LNRCS Celebrates World Red Cross Day


The Liberia National Red Cross Society (LNRCS) Thursday, May 8, joined the International Committee of the Red Crescent and Red Cross (ICRC) in observance of activities marking the celebration of the 153rd anniversary of the Red Cross and Red Crescent Movement in Monrovia.

 Thursday’s activities included a parade through the principal streets, which was followed by an indoor program held in the Slipway Community as well as sporting events that brought together several interesting local teams.

 In the historical highlights, the secretary-general of the LNRCS, Fayiah Tamba, reminded the audience that the Red Cross and the Red Crescent Movement celebrates the month of May each year as a moment for reflection of its humanitarian works that highlight the critical humanitarian issues, which affect the different categories of “vulnerable people.”

 According to Mr. Tamba, most of the vulnerable people are women, children and the developmentally or physically challenged people as well as use the occasion to voice out imperative to address the needs of vulnerable peoples both within and outside the country’s boundary.

 This month’s celebration, accordingly, is of significant importance, “because it marks the occasion of the 153rd anniversary since the Movement was founded in 1861; a dream of one man, the Swiss humanitarian, visionary and philanthropist, Jean Henri Dunant.”     

 The activities coincided with the celebration of the 150 years of the first Geneva Conventions that grew out of a diplomatic conference held in Geneva, Switzerland.

 For his part, ICRC head of delegation, Jean-Jerome Casablanca, underscored the importance of the day for the RCRC Movement, “because, around the world, literally millions of RCRC Movement staff and volunteers celebrate the birth of an ambitious (determined) idea.”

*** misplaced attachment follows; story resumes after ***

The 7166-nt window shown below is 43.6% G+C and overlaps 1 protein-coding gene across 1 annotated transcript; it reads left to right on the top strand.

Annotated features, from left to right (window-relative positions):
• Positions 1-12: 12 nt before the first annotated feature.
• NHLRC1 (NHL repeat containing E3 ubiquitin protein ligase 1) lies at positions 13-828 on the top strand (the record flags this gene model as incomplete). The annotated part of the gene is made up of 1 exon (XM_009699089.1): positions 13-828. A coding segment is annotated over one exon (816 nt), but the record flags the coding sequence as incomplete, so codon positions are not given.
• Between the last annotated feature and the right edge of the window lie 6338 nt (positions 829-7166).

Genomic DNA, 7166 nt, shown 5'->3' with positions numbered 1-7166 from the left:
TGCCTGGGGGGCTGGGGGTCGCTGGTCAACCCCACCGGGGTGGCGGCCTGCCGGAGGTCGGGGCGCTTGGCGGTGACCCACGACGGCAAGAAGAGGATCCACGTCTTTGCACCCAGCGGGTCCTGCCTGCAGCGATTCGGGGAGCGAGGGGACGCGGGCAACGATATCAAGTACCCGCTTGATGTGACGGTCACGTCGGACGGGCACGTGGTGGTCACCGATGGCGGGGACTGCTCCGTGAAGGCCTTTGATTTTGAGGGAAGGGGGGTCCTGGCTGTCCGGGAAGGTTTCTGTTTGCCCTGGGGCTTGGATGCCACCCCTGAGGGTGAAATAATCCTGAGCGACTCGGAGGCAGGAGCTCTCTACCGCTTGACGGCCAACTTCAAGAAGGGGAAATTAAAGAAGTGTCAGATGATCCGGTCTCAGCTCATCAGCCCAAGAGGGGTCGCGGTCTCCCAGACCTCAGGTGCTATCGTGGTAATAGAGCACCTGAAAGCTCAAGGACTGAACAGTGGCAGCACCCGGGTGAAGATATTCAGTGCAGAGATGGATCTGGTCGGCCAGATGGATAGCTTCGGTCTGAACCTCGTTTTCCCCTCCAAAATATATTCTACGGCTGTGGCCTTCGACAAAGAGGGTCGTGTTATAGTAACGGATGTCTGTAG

In 1863, what are today’s Red Cross and Red Crescent Movement, which includes the ICRC, the Federation, and National societies, was born.

151 years later, the RC and RC Movement has remained the largest humanitarian network around the world, providing relief to millions of vulnerable people and victims of unforeseen circumstances (natural disasters).

 Yesterday’s event coincided also with the 95th anniversary of the creation of the LNRCS, which was established in 1919.

 Meanwhile, Mr. Casablanca has said that despite the landmarks made so far by the LNRCS, there remain many challenges.

 With that, he said, LNRCS needs the support of all, to accomplish its mission and fulfill its mandate.  

 According to him, this year is important as well, as it marks the 150th anniversary of the first Geneva Convention—the first international humanitarian law treaty that aimed at mitigating the effects of armed conflicts on the civilian population, and on those who don’t or no longer participate in the conflict, particularly the wounded and the prisoners.


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